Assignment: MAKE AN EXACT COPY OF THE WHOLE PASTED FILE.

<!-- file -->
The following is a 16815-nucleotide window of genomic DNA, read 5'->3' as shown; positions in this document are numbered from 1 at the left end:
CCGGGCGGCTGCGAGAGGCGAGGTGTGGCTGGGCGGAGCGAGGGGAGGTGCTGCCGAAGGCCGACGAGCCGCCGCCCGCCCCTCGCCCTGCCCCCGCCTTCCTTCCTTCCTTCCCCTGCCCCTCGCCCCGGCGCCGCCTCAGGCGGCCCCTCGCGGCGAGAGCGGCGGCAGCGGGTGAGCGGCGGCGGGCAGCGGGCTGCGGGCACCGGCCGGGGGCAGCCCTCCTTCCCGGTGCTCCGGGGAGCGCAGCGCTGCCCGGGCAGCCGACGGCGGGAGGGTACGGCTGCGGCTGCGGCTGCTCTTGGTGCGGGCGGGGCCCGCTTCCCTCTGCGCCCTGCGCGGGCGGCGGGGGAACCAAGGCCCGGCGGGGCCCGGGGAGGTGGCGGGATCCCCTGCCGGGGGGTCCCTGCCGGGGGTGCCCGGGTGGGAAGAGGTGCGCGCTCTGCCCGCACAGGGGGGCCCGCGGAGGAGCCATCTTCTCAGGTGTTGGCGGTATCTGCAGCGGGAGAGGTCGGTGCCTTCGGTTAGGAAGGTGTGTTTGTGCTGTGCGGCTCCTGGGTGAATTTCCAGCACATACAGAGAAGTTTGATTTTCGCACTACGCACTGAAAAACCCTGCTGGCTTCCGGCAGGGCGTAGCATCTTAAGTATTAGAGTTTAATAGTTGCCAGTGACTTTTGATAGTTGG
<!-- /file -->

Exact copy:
The following is a 16815-nucleotide window of genomic DNA, read 5'->3' as shown; positions in this document are numbered from 1 at the left end:
CCGGGCGGCTGCGAGAGGCGAGGTGTGGCTGGGCGGAGCGAGGGGAGGTGCTGCCGAAGGCCGACGAGCCGCCGCCCGCCCCTCGCCCTGCCCCCGCCTTCCTTCCTTCCTTCCCCTGCCCCTCGCCCCGGCGCCGCCTCAGGCGGCCCCTCGCGGCGAGAGCGGCGGCAGCGGGTGAGCGGCGGCGGGCAGCGGGCTGCGGGCACCGGCCGGGGGCAGCCCTCCTTCCCGGTGCTCCGGGGAGCGCAGCGCTGCCCGGGCAGCCGACGGCGGGAGGGTACGGCTGCGGCTGCGGCTGCTCTTGGTGCGGGCGGGGCCCGCTTCCCTCTGCGCCCTGCGCGGGCGGCGGGGGAACCAAGGCCCGGCGGGGCCCGGGGAGGTGGCGGGATCCCCTGCCGGGGGGTCCCTGCCGGGGGTGCCCGGGTGGGAAGAGGTGCGCGCTCTGCCCGCACAGGGGGGCCCGCGGAGGAGCCATCTTCTCAGGTGTTGGCGGTATCTGCAGCGGGAGAGGTCGGTGCCTTCGGTTAGGAAGGTGTGTTTGTGCTGTGCGGCTCCTGGGTGAATTTCCAGCACATACAGAGAAGTTTGATTTTCGCACTACGCACTGAAAAACCCTGCTGGCTTCCGGCAGGGCGTAGCATCTTAAGTATTAGAGTTTAATAGTTGCCAGTGACTTTTGATAGTTGG